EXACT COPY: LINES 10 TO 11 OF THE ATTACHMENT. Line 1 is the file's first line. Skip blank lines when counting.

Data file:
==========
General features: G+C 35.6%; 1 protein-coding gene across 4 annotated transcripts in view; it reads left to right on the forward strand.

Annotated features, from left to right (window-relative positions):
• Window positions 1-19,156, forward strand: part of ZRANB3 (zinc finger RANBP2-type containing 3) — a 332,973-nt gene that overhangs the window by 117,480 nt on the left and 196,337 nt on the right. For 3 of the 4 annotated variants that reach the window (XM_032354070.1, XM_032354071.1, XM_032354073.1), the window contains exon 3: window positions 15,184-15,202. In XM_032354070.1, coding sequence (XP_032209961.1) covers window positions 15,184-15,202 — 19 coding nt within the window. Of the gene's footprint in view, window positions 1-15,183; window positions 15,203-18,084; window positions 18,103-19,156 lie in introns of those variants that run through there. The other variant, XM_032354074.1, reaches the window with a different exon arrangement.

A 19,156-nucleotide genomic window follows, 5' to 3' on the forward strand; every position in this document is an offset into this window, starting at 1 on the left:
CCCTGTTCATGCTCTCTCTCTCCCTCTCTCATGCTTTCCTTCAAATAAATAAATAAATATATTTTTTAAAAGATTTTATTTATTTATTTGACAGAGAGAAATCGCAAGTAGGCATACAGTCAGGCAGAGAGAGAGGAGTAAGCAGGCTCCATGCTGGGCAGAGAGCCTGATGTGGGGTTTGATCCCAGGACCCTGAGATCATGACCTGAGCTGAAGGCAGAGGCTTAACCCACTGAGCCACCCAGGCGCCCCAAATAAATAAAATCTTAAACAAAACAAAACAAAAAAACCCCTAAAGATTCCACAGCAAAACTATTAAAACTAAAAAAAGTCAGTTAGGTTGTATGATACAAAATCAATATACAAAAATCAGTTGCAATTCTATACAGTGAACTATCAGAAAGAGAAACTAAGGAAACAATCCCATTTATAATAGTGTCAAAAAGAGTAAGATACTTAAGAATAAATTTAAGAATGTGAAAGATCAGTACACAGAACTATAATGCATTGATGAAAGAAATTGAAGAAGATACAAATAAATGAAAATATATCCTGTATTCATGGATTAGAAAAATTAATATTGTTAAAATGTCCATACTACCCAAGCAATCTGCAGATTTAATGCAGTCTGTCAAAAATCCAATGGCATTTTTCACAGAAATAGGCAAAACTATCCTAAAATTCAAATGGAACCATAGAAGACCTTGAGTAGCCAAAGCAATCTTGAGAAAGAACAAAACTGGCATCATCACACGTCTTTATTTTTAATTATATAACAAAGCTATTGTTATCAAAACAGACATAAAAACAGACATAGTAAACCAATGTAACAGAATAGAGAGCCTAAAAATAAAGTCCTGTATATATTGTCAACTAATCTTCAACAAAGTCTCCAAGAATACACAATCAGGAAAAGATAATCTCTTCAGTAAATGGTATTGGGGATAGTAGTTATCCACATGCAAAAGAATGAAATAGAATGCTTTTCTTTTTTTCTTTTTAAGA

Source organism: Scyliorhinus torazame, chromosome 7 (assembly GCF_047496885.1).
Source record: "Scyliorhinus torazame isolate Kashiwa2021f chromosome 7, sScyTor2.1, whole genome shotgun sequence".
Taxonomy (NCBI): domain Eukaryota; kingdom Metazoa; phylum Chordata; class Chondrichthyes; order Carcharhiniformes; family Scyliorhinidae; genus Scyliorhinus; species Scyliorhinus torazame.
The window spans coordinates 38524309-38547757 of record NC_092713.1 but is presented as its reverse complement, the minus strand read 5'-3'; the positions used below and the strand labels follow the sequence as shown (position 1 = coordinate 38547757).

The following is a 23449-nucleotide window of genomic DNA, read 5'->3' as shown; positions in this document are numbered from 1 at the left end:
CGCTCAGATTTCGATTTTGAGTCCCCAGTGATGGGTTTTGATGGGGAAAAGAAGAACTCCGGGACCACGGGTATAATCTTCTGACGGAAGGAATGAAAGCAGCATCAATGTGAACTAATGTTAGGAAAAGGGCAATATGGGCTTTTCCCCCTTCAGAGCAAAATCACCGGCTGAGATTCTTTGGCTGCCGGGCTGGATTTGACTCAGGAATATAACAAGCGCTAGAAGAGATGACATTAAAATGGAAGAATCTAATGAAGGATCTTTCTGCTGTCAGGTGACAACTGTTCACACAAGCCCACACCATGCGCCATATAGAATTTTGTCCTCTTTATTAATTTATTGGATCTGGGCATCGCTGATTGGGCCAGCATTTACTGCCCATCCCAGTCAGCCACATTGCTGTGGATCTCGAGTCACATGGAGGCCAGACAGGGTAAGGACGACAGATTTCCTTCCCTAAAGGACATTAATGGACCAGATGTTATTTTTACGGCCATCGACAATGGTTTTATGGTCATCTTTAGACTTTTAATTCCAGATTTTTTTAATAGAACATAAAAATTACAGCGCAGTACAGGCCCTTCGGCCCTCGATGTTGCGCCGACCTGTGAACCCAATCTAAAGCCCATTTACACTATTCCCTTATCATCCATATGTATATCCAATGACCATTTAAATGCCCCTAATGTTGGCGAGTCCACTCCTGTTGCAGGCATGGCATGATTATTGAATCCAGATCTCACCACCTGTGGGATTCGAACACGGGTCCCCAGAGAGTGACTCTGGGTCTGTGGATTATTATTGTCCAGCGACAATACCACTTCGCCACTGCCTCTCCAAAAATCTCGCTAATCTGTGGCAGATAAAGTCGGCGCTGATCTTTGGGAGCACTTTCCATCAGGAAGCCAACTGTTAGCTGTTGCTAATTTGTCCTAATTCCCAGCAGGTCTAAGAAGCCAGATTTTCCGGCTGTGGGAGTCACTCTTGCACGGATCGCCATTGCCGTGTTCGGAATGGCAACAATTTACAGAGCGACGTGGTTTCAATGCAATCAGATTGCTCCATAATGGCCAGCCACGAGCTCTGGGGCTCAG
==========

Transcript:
The following is a 23449-nucleotide window of genomic DNA, read 5'->3' as shown; positions in this document are numbered from 1 at the left end:
CGCTCAGATTTCGATTTTGAGTCCCCAGTGATGGGTTTTGATGGGGAAAAGAAGAACTCCGGGACCACGGGTATAATCTTCTGACGGAAGGAATGAAAGCAGCATCAATGTGAACTAATGTTAGGAAAAGGGCAATATGGGCTTTTCCCCCTTCAGAGCAAAATCACCGGCTGAGATTCTTTGGCTGCCGGGCTGGATTTGACTCAGGAATATAACAAGCGCTAGAAGAGATGACATTAAAATGGAAGAATCTAATGAAGGATCTTTCTGCTGTCAGGTGACAACTGTTCACACAAGCCCACACCATGCGCCATATAGAATTTTGTCCTCTTTATTAATTTATTGGATCTGGGCATCGCTGATTGGGCCAGCATTTACTGCCCATCCCAGTCAGCCACATTGCTGTGGATCTCGAGTCACATGGAGGCCAGACAGGGTAAGGACGACAGATTTCCTTCCCTAAAGGACATTAATGGACCAGATGTTATTTTTACGGCCATCGACAATGGTTTTATGGTCATCTTTAGACTTTTAATTCCAGATTTTTTTAATAGAACATAAAAATTACAGCGCAGTACAGGCCCTTCGGCCCTCGATGTTGCGCCGACCTGTGAACCCAATCTAAAGCCCATTTACACTATTCCCTTATCATCCATATGTATATCCAATGACCATTTAAATGCCCCTAATGTTGGCGAGTCCACTCCTGTTGCAGGCATGGCATGATTATTGAATCCAGATCTCACCACCTGTGGGATTCGAACACGGGTCCCCAGAGAGTGACTCTGGGTCTGTGGATTATTATTGTCCAGCGACAATACCACTTCGCCACTGCCTCTCCAAAAATCTCGCTAATCTGTGGCAGATAAAGTCGGCGCTGATCTTTGGGAGCACTTTCCATCAGGAAGCCAACTGTTAGCTGTTGCTAATTTGTCCTAATTCCCAGCAGGTCTAAGAAGCCAGATTTTCCGGCTGTGGGAGTCACTCTTGCACGGATCGCCATTGCCGTGTTCGGAATGGCAACAATTTACAGAGCGACGTGGTTTCAATGCAATCAGATTGCTCCATAATGGCCAGCCACGAGCTCTGGGGCTCAG